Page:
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    Evaluation of Galleria mellonella larvae for studying the virulence of Streptococcus suis


    Velikova, Nadya and Kavanagh, Kevin and Wells, Jerry M. (2016) Evaluation of Galleria mellonella larvae for studying the virulence of Streptococcus suis. BMC Microbiology, 16 (291). ISSN 1471-2180

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    Abstract

    Background: Streptococcus suis is an encapsulated Gram-positive bacterium and the leading cause of sepsis and meningitis in young pigs, resulting in considerable economic losses in the porcine industry. S. suis is considered an emerging zoonotic agent with increasing numbers of human cases over the last years. In the environment, both avirulent and virulent strains occur in pigs, with no evidence for consistent adapatation of virulent strains to the human host. Currently, there is an urgent need for a convenient, reliable and standardised animal model to rapidly assess S. suis virulence. Wax moth (Galleria mellonella) larvae have successfully been used in human and animal infectious disease studies. Here, we developed G. mellonella larvae as a model to assess virulence of S. suis strains. Results: Fourteen isolates of S. suis belonging to different serotypes killed G. mellonella larvae in a dose-dependent manner. Larvae infected with the virulent serotype 2 strain, S. suis S3881/S10, were rescued by antibiotic therapy. Crucially, the observed virulence of the different serotypes and mutants was in agreement with virulence observed in piglets (Sus scrofa) and the zebrafish larval infection model. Infection with heat-inactivated bacteria or bacteria-free culture supernatants showed that in most cases live bacteria are needed to cause mortality in G. mellonella. Conclusions: The G. mellonella model is simple, cost-efficient, and raises less ethical issues than experiments on vertebrates and reduces infrastructure requirements. Furthermore, it allows experiments to be performed at the host temperature (37 °C). The results reported here, indicate that the G. mellonella model may aid our understanding of veterinary microbial pathogens such as the emerging zoonotic pathogen S. suis and generate hypotheses for testing in the target animal host. Ultimately, this might lead to the timely introduction of new effective remedies for infectious diseases. Last but not least, use of the G. mellonella infection model to study S. suis virulence adheres to the principles of replacement, reduction and refinement (3Rs) and can potentially reduce the number of vertebrates used for experimental infection studies.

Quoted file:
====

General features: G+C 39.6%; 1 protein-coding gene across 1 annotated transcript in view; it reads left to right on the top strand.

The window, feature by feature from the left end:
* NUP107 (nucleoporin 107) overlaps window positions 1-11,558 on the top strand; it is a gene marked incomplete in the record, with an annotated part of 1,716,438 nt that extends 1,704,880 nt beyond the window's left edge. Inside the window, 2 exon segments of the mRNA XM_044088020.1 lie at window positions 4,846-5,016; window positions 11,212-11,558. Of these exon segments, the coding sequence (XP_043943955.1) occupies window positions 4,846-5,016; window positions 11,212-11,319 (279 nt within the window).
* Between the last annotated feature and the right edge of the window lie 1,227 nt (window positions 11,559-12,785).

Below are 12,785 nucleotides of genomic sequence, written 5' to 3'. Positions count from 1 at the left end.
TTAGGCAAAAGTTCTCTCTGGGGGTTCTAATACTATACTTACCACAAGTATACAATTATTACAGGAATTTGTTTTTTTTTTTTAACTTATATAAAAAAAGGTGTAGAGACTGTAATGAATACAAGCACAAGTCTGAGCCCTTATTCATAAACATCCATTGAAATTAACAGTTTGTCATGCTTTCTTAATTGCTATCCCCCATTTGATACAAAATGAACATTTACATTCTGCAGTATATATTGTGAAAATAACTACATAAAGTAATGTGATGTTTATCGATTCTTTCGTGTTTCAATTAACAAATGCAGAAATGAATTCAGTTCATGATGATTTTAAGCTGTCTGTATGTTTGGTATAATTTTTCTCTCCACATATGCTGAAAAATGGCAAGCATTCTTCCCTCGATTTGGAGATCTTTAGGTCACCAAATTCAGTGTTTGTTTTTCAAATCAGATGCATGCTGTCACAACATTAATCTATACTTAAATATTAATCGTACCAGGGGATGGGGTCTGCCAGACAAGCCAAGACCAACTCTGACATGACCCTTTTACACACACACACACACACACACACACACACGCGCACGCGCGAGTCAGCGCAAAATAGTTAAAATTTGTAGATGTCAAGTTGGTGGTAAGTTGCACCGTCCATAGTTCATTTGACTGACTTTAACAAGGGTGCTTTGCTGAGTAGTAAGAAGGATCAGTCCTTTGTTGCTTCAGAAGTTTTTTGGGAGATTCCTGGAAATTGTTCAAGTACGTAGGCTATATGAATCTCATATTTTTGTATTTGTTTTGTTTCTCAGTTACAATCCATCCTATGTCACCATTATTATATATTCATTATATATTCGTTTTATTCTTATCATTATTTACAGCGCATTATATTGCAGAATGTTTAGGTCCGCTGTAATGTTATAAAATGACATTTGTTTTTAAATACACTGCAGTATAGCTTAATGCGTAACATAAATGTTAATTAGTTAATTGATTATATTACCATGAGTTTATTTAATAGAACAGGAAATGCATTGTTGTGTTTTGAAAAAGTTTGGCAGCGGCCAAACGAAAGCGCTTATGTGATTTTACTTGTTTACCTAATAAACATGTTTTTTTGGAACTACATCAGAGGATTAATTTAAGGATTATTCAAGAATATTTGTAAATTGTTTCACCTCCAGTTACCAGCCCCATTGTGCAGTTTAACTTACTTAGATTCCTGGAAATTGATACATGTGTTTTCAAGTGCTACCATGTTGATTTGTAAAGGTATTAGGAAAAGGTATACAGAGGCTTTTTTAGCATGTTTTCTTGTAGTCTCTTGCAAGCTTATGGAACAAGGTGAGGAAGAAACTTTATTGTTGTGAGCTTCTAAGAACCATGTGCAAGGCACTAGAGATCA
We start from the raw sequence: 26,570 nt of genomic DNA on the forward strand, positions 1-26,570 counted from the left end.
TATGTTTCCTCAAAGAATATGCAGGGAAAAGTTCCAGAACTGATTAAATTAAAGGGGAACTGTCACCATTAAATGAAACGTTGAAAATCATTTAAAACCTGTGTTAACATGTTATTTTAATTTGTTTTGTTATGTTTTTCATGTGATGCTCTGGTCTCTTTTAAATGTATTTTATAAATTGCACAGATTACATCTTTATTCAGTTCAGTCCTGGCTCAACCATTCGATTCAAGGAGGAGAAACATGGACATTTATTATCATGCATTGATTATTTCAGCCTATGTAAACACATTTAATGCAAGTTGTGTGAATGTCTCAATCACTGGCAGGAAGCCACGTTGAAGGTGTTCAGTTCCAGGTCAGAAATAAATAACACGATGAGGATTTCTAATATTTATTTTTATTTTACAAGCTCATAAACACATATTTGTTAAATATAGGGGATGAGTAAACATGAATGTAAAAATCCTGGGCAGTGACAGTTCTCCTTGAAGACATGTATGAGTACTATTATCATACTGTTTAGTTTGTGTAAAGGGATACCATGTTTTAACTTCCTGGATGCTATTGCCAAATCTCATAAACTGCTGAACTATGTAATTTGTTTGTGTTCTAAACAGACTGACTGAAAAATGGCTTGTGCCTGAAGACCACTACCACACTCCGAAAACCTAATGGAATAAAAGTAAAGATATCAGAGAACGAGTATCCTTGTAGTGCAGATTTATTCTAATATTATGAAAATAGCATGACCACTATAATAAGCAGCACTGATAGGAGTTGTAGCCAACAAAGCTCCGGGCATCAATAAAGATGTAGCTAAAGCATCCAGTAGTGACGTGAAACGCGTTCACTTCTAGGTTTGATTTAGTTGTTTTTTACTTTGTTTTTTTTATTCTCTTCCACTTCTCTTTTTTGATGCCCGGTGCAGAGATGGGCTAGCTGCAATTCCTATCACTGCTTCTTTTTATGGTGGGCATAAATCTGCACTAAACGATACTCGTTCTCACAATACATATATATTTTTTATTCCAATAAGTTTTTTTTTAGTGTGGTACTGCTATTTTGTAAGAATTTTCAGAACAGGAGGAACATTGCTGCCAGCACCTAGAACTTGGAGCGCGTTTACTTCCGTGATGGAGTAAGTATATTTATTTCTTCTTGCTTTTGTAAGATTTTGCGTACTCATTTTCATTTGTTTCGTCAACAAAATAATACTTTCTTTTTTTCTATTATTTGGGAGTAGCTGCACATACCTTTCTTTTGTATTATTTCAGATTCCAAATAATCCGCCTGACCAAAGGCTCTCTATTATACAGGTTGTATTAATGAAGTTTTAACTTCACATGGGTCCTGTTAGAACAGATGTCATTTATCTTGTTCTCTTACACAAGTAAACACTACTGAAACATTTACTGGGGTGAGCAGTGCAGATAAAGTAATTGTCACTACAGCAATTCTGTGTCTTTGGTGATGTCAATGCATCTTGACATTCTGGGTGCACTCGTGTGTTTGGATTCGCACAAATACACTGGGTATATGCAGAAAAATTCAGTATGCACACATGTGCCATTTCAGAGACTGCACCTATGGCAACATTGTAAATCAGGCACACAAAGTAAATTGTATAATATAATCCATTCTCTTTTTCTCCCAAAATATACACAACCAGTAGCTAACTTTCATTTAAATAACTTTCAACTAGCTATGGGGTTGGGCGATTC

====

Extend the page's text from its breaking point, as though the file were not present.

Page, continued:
Item Type: Article
    Additional Information: © The Author(s). 2016 Open Access This article is distributed under the terms of the Creative Commons Attribution 4.0 International License (http://creativecommons.org/licenses/by/4.0/), which permits unrestricted use, distribution, and reproduction in any medium, provided you give appropriate credit to the original author(s) and the source, provide a link to the Creative Commons license, and indicate if changes were made. The Creative Commons Public Domain Dedication waiver (http://creativecommons.org/publicdomain/zero/1.0/) applies to the data made available in this article, unless otherwise stated.
    Keywords: Streptococcus suis; Galleria mellonella; Virulence; Reduction and refinement (3Rs); Infection model;
    Academic Unit: Faculty of Science and Engineering > Biology
    Item ID: 11084
    Identification Number: https://doi.org/10.1186/s12866-016-0905-2
    Depositing User: Dr. Kevin Kavanagh
    Date Deposited: 24 Sep 2019 13:43
    Journal or Publication Title: BMC Microbiology
    Publisher: BMC
    Refereed: Yes
    URI:

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